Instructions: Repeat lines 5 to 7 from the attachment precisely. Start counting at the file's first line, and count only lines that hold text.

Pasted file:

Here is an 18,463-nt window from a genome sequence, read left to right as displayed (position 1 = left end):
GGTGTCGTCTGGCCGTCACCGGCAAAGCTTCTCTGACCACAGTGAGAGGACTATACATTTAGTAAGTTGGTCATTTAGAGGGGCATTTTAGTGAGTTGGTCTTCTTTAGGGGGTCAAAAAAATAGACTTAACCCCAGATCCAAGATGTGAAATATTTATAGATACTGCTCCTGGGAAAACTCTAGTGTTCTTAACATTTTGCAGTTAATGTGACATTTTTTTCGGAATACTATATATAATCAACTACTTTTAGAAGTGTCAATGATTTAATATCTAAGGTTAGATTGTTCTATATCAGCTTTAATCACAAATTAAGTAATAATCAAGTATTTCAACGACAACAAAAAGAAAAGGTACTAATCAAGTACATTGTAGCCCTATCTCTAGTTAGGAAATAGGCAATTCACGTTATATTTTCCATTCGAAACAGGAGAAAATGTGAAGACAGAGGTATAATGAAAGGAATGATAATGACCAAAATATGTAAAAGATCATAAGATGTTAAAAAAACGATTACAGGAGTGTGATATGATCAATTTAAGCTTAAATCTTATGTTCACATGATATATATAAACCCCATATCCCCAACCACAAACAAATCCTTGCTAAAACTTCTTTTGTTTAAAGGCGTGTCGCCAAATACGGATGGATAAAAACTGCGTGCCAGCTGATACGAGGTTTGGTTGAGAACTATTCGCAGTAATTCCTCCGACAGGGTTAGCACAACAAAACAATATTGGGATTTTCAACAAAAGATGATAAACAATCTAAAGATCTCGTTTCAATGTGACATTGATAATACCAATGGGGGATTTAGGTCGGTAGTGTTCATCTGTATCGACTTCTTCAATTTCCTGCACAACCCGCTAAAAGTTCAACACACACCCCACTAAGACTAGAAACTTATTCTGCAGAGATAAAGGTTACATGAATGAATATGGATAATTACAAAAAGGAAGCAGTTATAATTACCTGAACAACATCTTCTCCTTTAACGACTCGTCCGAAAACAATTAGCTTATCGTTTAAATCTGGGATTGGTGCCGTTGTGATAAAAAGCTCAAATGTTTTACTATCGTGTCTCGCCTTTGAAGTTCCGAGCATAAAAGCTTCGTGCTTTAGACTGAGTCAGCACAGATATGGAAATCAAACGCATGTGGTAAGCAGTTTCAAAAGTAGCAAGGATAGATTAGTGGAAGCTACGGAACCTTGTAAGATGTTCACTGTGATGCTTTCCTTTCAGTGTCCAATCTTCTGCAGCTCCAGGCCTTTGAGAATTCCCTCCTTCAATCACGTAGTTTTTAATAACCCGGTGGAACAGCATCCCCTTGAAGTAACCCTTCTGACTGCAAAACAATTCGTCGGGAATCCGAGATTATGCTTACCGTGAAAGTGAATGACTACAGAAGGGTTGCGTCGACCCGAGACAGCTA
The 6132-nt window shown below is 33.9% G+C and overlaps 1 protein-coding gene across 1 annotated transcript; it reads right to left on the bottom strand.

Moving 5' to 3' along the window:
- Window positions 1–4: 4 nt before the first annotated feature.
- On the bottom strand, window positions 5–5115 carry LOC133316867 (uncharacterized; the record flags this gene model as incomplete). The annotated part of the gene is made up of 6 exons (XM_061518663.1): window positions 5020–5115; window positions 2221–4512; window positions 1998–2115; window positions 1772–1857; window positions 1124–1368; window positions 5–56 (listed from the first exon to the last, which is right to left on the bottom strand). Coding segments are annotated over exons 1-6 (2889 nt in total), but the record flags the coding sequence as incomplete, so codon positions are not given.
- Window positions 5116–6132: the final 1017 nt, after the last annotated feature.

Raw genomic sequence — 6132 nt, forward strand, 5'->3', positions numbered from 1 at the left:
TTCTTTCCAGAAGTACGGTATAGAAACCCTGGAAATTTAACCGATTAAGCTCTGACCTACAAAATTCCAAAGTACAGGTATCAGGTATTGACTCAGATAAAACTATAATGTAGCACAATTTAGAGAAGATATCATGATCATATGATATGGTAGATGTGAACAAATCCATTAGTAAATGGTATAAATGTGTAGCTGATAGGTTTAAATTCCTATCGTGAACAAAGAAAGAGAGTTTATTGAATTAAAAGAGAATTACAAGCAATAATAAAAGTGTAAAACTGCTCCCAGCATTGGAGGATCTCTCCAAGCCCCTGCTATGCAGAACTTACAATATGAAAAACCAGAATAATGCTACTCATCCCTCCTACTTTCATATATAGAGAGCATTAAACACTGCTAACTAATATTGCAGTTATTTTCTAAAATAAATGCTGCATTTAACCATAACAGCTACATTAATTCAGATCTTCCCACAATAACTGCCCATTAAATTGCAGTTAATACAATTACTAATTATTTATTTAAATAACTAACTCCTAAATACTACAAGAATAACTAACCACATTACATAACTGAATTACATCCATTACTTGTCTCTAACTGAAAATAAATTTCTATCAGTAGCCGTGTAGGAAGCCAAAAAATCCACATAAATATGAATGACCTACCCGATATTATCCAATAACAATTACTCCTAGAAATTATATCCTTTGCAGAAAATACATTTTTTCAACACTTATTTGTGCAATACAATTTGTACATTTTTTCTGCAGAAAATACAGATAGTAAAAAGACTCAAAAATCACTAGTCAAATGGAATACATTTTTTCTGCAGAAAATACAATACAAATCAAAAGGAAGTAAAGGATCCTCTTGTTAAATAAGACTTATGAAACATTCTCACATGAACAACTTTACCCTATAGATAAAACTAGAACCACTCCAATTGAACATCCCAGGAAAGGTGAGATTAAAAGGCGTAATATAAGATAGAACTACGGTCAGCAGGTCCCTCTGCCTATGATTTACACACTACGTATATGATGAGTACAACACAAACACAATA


- Window positions 1–4: 4 nt before the first annotated feature.
- On the bottom strand, window positions 5–5115 carry LOC133316867 (uncharacterized; the record flags this gene model as incomplete). The annotated part of the gene is made up of 6 exons (XM_061518663.1): window positions 5020–5115; window positions 2221–4512; window positions 1998–2115; window positions 1772–1857; window positions 1124–1368; window positions 5–56 (listed from the first exon to the last, which is right to left on the bottom strand). Coding segments are annotated over exons 1-6 (2889 nt in total), but the record flags the coding sequence as incomplete, so codon positions are not given.
- Window positions 5116–6132: the final 1017 nt, after the last annotated feature.